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Tiny particles in air deadly, engineer says

When ground-level ozone mixes with air pollution, smog can blanket cities, reducing visibility by 70 percent in some regions.   

August 17, 1999
Web posted at: 12:34 p.m. EDT (1634 GMT)


Tiny particles of air pollutants can zoom through human lungs up to two times faster than previously thought and pose a risk to healthy adults, according to a university scientist.

"Smog kills," said Anthony S. Wexler, a professor of mechanical engineering at the University of Delaware, "perhaps partly because pollutant particles are so deeply deposited in our airways."

A study conducted by Wexler and colleague Ramesh Sarangapani shows how pollutant particles smaller than 2.5 micrometers — a size identified by the Environmental Protection Agency as hazardous — penetrate buildings and people's airways.

Pollutant particles are found in car exhaust, power-plant emissions and the smoke from fireplaces and wood stoves. Clusters of the particles produce clouds of dust, haze and smog. "Tens of thousands of elderly people die prematurely each year from exposure to ambient levels of fine particles," according to EPA.

In a paper to be published in the Journal of Aerosol Science, the scientists explain how particles penetrate human airways through dispersion and expansion resulting from contact with moisture.

"As people breathe," said Wexler, "a clump of fine particles called a bolus will rapidly disperse throughout the lungs. At the terminal alveoli — little sacks at the end of each respiratory branch where oxygen and carbon dioxide trade places with blood — these particles take up water and expand, much like a sponge, because of hydroscopic effects."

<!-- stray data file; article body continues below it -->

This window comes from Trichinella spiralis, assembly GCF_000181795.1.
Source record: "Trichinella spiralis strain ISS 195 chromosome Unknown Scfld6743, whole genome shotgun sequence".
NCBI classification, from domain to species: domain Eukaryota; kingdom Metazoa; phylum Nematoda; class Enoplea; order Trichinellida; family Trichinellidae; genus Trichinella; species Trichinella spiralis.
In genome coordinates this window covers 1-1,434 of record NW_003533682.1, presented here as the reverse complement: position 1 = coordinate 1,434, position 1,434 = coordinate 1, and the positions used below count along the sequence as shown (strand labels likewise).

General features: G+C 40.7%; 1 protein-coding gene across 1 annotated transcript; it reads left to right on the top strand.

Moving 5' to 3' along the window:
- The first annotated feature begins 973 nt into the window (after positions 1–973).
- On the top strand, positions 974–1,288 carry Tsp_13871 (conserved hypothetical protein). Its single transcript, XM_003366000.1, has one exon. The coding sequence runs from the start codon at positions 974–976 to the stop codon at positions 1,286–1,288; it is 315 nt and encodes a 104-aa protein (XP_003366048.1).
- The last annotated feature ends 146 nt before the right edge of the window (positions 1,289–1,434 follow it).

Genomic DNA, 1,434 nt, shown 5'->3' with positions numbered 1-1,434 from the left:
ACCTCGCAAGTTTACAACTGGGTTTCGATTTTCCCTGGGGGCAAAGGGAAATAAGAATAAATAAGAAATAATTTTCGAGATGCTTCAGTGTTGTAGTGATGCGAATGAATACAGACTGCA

Mathematical models of these physical events suggest that "the smallest particles can sometimes penetrate almost two times farther into airways than we had suspected," said Wexler.

That's because air in the center of a lung tube flows faster than the surrounding stream, he said. And, particle-laden air mixes with clean air at each intersection of the respiratory branches. All that secondary mixing "dramatically speeds the movement of these fine particles through the respiratory system," he said.

The next step, Sarangapani said, is to further investigate why fine particles can be toxic in the lungs. "With the current amount of knowledge available to us," he said, "I think that the EPA's current standards are a reasonable response. But, additional research is needed to identify the precise mechanisms involved in particulate toxicity."

Copyright 1999, Environmental News Network, All Rights Reserved

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Journal of Aerosol Science
EPA Office of Air and Radiation
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